Consumer behavior plays a key role in shifting market demand. The IPCC report suggests influencing demand for food through the adoption of targeted public health policies including awareness-raising campaigns, financial incentives, health insurance, and public procurement schemes, including:

  • Implementing supply-side measures that reduce the emissions generated from agricultural activities (including crop production, livestock, and aquaculture). These involve adopting “more sustainable and efficient crop and livestock production practices [...] better feeding practices for animals and fish in aquaculture, and better manure management.” The authors also propose scaling up practices such as agroforestry, agroecology, and supporting small-scale farmers and pastoralists. The IPBES report went a promising step further by calling for the implementation of sustainable agricultural production methods that kendal james 4fYaiIv yag unsplashinclude “practices that improve animal welfare”.
  • Complementing all of the above with measures that target and educate all actors in the food system, from producers to consumers, about the impact of food loss and waste and how to reduce and avoid it. The IPCC report finds that “Reducing food loss and waste reduces agricultural GHG emissions and the need for agricultural expansion for producing excess food.”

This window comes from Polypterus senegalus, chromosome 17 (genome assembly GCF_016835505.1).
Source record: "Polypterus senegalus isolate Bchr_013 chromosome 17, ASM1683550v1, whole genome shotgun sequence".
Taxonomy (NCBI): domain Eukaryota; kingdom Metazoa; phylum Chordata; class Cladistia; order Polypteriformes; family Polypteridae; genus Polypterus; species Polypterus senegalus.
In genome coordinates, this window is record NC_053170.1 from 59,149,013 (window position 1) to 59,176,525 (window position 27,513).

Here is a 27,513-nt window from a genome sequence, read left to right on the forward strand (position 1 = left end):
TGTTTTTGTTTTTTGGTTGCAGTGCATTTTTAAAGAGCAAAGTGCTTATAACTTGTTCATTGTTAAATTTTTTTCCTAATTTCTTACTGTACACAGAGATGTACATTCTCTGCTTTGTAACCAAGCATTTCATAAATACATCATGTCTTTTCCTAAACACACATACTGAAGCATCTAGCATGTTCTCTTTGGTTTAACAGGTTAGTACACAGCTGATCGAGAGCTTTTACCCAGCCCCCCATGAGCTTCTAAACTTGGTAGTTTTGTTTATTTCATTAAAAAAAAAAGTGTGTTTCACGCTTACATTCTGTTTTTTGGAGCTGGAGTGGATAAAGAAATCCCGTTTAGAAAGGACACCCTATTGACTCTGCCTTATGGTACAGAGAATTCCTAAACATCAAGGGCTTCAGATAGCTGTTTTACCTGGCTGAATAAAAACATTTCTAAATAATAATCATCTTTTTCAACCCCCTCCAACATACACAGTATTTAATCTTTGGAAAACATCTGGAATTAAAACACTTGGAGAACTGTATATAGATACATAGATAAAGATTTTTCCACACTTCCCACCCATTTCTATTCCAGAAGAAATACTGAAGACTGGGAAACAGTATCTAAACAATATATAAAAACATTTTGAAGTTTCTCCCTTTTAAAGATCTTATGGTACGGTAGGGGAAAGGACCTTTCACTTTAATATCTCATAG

It is no longer acceptable for countries to continue to subsidize industrial agricultural production. The most recent figures show that an estimated half a trillion US dollars are spent on agriculture subsidies globally, which benefits the dominant agricultural producers in the world. These harmful subsidies not only negatively impact the environment, but also favor large-scale production, whereby undermining small-scale producers in the process. According to the IPBES report: